Your outward appearance is everything. At least if we’re talking about first impressions, right? So, we brush our teeth regularly and floss when we remember, but could you be sabotaged even if you do have good oral hygiene practices? It’s very possible. There are some items in your regular diet that you might not suspect could be harming your teeth, and there are a few others that seem like a no brainer. We’ve put together a list of the 8 worst foods for your teeth, as well as with a few helpful solutions to beat those troublesome snacks.
1. Processed carbohydrates
Believe it or not, that white bread you have on your midday sandwich, and those crunchy crackers you usually pair with cheese, can have adverse effects on your teeth. Since carbs are essentially sugars, when you eat a lot of refined carbohydrates like white, processed breads, you’re basically just putting more sugar in your mouth – which tends to stick around, potentially causing cavities.
While ice water is a wonderful refreshment in the heat of the summer, make sure you leave the ice in the cup. Even though it might be tempting to crunch on it, chewing on ice is a good way to set yourself up for a dental emergency. Since ice is so hard, it can cause your teeth to chip, crowns or bridges to fall out, and it will also wear down the enamel on your teeth.
3. Citrus Fruits
A healthy diet consists of plenty of fruits and vegetables, but it’s important not to overdo it on citrus fruits like limes, lemons, grapefruits and oranges. The acid in these fruits is very harsh on your teeth, wears down your enamel, and can exacerbate any mouth sores that you might have. We’re not saying to put down the lemons forever, just make sure these types of fruits are taken in moderation.
4. Sports Drinks and Sodas
We’re sure you’ve long been warned against the dangers of soda; excessive amounts of sugar, carbonation, and added chemicals are a recipe for disastrous tooth decay. But did you know that sports drinks can be just as bad? Many sports drinks are often highly acidic, and if you check the nutrition label, many of them list sugar as the first ingredient – not so good for those pearly whites. If you’re really looking for a recovery drink after a hard workout, turn to water or chocolate milk, both healthier options that will save your teeth too.
5. Hard candies and gummies
Hard candies are bad for your teeth because they can often cause dental emergencies when teeth chip or when dental appliances are broken. And gummies are just as bad. Oftentimes, gummies will stick to your teeth, which means sugar is concentrated in your mouth for an extended period of time, provoking cavities.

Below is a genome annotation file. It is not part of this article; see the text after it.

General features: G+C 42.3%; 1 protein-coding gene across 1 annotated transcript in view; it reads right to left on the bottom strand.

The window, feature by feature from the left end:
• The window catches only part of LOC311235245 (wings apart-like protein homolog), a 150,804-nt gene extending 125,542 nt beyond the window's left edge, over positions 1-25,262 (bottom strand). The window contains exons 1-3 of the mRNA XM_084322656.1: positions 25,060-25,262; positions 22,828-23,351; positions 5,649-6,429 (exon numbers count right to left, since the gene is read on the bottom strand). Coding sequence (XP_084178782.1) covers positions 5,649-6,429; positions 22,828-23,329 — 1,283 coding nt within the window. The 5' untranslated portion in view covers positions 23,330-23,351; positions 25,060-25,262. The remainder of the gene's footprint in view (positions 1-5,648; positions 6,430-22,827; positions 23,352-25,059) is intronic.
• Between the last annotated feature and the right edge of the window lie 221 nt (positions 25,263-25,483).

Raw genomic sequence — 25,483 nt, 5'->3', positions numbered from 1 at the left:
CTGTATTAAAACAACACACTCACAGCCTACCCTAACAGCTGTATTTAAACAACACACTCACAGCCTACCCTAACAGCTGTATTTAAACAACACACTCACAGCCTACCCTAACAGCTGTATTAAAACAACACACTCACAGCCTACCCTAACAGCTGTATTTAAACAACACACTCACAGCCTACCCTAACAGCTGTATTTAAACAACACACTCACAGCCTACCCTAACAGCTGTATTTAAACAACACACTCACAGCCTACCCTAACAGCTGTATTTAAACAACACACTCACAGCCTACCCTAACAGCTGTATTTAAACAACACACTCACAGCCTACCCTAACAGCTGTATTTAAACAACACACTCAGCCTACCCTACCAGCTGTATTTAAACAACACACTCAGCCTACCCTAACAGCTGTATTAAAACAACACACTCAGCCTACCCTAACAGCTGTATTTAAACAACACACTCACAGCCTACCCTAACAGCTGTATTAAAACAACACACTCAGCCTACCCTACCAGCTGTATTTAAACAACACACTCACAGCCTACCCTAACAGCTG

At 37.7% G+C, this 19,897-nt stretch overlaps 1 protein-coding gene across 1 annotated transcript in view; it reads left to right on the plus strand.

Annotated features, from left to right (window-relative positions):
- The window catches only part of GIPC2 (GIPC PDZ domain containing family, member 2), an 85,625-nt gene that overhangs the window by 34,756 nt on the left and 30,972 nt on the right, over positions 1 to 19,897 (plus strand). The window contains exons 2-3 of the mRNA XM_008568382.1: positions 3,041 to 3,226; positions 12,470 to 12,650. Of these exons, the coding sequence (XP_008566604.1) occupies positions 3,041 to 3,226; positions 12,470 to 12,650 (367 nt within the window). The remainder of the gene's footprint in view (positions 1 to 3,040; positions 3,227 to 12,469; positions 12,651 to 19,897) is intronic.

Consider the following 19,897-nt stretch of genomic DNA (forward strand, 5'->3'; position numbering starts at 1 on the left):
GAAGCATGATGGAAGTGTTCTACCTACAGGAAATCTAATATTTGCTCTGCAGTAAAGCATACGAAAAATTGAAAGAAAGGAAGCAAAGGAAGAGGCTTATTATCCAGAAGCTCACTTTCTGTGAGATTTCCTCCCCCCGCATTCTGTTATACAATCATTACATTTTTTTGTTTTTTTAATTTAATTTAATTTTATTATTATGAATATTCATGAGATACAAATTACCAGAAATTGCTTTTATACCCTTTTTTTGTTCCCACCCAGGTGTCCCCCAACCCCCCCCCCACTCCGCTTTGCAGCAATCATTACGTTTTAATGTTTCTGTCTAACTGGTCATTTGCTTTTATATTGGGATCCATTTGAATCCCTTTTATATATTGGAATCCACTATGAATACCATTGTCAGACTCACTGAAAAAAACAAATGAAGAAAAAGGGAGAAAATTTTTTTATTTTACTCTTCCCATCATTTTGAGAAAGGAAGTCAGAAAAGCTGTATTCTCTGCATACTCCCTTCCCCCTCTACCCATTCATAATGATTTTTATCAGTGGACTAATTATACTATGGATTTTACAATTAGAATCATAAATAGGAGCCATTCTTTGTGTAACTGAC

6. Dried Fruit
Though dried fruit is certainly a better option than gummy candies, they tend to have some very similar effects. Fruits naturally contain a lot of sugar, and when they’ve been dried, the sugar is concentrated and the fruits become even stickier. So, they latch onto your teeth, and stick there, allowing sugar to sit in your mouth – the perfect recipe for cavities.
Most people have heard that red wine can stain your teeth, which is true, but all alcohol can be bad for your teeth in excess. The major issue is that it dries out your mouth, which means there’s no saliva to wash away sugars and other chemicals that can hurt your teeth. Without enough saliva, your mouth and teeth will be more susceptible to cavities and gum disease.
A rather unexpected culprit, too many pickles can destroy the enamel on your teeth. That’s because the main pickling agent, vinegar, contains enough acid that can stain and wear away the enamel on your teeth.
3 Ways to Prevent Tooth Decay:
- Make healthier choices
The best way to control damage from these foods is to stay away from them, but it’s impossible to stay away from everything, since some of these foods are essential parts of a healthy diet. It’s a good idea then to choose healthier options, as many times these alternatives can be better for your teeth as well as the rest of your body. For example, the next time you go to the store for bread, try to pick out something whole grain rather than a super-refined white bread. This way, you’ll avoid as much unnecessary sugar as possible.
- Brush your teeth after every meal
If you brush your teeth after every meal, and especially after consuming the foods listed above, you’ll be getting rid of the leftover sugars and chemicals as quickly as possible. This means less contact with your teeth, and less possibility for damage. No toothbrush handy? Try to at least rinse your mouth out with water, which will get rid of any major leftovers before they cause too much damage.
- Pick chocolate instead
Now this isn’t advice you hear very often, but if you’ve got a craving for something sweet, opt for a square of dark chocolate rather than hard candies or gummies. Chocolate is not as tough as a hard candy, and since chocolate will melt in your mouth, sugar won’t stick to your teeth like it would with a gummy.
If you have more questions about eating well for your teeth, or if you suspect you may already have a cavity, feel free to give our office a call at 231-737-5500 or schedule your own appointment online today!